Empowering International and Culturally Diverse Honours and Project Students Through Mentoring Activities

Document Type

Conference Proceeding


Edith Cowan University


Faculty of Computing, Health and Science


School of Computer and Information Science




Armstrong, L.J. , & Singh, S. (2006). Empowering international and culturally diverse honours and project students through mentoring activities. Proceedings of EDU-COM 2006 International Conference. (pp. 56-68). Nong Khai, Thailand . Edith Cowan University. Available here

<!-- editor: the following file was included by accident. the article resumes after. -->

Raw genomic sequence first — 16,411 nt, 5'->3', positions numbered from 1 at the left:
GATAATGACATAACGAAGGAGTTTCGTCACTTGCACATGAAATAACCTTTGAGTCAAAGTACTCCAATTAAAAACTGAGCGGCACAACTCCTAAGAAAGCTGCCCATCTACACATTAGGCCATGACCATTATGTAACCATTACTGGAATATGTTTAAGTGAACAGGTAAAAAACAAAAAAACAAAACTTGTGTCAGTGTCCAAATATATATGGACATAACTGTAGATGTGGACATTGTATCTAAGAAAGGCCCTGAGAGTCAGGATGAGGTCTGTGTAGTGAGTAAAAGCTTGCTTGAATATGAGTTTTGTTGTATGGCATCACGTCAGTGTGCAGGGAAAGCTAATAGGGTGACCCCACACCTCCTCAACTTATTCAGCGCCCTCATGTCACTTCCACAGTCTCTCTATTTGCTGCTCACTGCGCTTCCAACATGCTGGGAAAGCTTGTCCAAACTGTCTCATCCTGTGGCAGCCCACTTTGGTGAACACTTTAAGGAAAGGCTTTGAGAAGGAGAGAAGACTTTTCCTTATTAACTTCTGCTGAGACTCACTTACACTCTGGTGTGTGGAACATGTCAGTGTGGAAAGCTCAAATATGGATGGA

This paper reports on an initiative to develop a successful school based student mentoring program in the context of a Computer Science based school which has a high proportion of international and culturally diverse student population. A review of literature was made of three areas of research related to mentoring and peer support. This provided evidence for the role of mentoring and peer support in empowering student learning, with particular emphasis on how mentoring can provide both social and academic support; on the role of mentoring in different contexts; within the Computer Science field and within an international and culturally diverse education perspective and finally on the role of and qualities required by the mentor in the mentoring process. The paper examines the findings from an email based survey of current and former members of student mentor group which has existed since 2003. The questionnaire was categorized into five sections including demographic information, factors influencing choice of the group, reflections onthe mentoring experience (joining the group, project activities), on commitments and skills development (commitments, interpersonal/interaction, improving skills) and additional support services. The overarching finding from the research was that the mentoring experience was a positive one for both mentor and mentees. The mentor group provided a supportive respectful environment which could offer both academic and technical skills development and provide social support. Students also identified the most important qualities and obligations that the mentor group leader should provide to include, subject knowledge and technical expertise, and quality traits of trustworthiness, intercultural understanding and friendliness. From the research findings a framework was proposed to support the implementation of a school based mentor group program. This is seen as beneficial to project and research students especially in an international and culturally diverse student population.

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